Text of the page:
A Real Chip Off The Old Block - "...but the boy get real talent..."
2 years before I went off to boarding school we moved from NRC in Ebute Metta to Surulere (Lagos, Nigeria). And every morning at about 5am I was awoken by the sweet melodic sax intro of Fela's 'Trouble Sleep Yanga Wake Am' followed by 'Open And Close', 'Gentleman', 'Lady' and 'Roforofo Fight' all coming from the stereo of our next door neighbour. So by the time I went off to boarding school I knew all those songs by heart, but didn't realise it much of a big deal.
In my first year in high school I soon discovered it was very hip to know a few Fela songs, but it brought un-due attention from my school father. Who just couldn't phantom how a kid my age, and looked every bit an 'Aje Butter Kid' (not street wise, shielded kid), had access to Fela's song's. And although I did explain to him the circumstances, he still wasn't quite convinced. I went to high school in Isolo (Lagos state), so when the Kalakuta Republic incident kicked off in 77, on our way back from a school function we got caught up in the drama when it spilled onto the Agege Motor way. Zombie is one of Fela's greatest hits to-date, and the song that served as a catalyst to the Kalakuta incident (burning down of Fela's house by the army). And even though I knew and sang it like millions of Nigerians, I really didn't know the significance of the song and Fela's music. It wasn't until the release of 'Unknown Soldier', that I sub-consciously realised there was a message of social in-equality in all the madness that surrounded him, and the rest they say is history.
I was very fortunate to have seen Fela play live at the Shrine, his music and most definitely those dancing girls were enough to keep me HIGH!! (if you catch my drift). Fela was a 'Rock Star' and so lived the life of a rock star. The way he lived his life was no different from the way rock legends of his generation lived their lives (well apart from marrying 27 wives!!) in the Western world. But the rock star life style was totally alien to our culture and society back in the 60's and 70's. So the authorities' and all those that benefited from the corruption and mayhem they created, but who were very much aware Fela had his finger on the pulse were always quick to dismiss him and so he had to endure brutal physical punishment and constant imprisonment.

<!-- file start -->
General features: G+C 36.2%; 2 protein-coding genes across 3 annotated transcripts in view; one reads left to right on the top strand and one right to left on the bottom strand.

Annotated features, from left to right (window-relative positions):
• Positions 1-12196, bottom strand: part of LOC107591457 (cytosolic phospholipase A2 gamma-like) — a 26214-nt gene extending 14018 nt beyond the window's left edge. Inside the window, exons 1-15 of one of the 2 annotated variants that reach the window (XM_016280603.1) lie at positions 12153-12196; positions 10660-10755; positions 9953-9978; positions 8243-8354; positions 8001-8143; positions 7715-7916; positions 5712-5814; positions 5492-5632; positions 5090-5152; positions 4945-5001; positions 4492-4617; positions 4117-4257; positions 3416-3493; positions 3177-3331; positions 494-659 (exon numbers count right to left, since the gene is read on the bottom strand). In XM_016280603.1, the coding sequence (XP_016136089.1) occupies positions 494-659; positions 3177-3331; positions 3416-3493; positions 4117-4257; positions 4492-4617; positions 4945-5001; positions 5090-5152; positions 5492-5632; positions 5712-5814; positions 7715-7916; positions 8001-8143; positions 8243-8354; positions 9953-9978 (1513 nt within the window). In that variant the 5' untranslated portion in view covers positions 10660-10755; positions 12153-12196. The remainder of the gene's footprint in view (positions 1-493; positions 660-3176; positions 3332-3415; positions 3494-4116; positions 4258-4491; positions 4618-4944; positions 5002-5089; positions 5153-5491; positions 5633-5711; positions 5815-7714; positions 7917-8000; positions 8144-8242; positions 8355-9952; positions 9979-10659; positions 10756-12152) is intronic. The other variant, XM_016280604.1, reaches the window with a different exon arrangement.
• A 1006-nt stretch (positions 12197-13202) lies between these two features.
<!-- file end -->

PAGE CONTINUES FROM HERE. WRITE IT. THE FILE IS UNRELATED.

Went off with some friends to watch Fela play at The Brixton Academy late 1992, half way through the set he stopped and introduced he's young son Seun on stage. Who then went on to sing 'Water no get enemy' backed by the full Egypt 80 band with Fela on keyboards. At the end of the song we all went wild screaming for him to do an encore, and Fela in he's indomitable way responded "na me una pay moni come see, no bi im. But the boy get real talent, I beg make una clap for am" (Translated - "am the one you paid money to see, not him. But the boy's a real talent, a round of applauds please")
Fela's music was relevant over 30 years ago and is still fresh and relevant today, and will remain relevant for decades to come. He wasn't perfect, especially regarding his views towards feminism and women's lib issues. But undeniably he was the voice of the underclass, working class and less privileged, on a continent with abundant human and natural resources, where the ruling elite to this very day continue to fail us. There will never be another 'Abami Eda', 'The Weird One', 'Chief Priest', 'The Black President', 'Anikulapo - The One Who Carries Death in His Pocket'. But Seun and the Egypt 80 band are doing a fantastic job to keep the Fela music dynasty well and truly alive.
Wishing you all a Merry Xmas and the very best of the festive season.